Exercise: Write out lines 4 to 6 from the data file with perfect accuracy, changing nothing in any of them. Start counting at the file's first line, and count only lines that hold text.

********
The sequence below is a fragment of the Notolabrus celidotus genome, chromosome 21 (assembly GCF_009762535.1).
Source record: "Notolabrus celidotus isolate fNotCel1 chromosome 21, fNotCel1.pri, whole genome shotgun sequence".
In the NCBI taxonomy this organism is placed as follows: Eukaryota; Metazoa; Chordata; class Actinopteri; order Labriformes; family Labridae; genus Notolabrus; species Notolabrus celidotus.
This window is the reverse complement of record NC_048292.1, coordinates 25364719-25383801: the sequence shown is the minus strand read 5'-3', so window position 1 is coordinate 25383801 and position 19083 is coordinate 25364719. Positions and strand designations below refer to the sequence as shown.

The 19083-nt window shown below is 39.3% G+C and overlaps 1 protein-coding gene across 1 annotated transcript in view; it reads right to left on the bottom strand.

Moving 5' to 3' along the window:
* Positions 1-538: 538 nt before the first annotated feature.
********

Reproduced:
This window is the reverse complement of record NC_048292.1, coordinates 25364719-25383801: the sequence shown is the minus strand read 5'-3', so window position 1 is coordinate 25383801 and position 19083 is coordinate 25364719. Positions and strand designations below refer to the sequence as shown.

The 19083-nt window shown below is 39.3% G+C and overlaps 1 protein-coding gene across 1 annotated transcript in view; it reads right to left on the bottom strand.

Moving 5' to 3' along the window: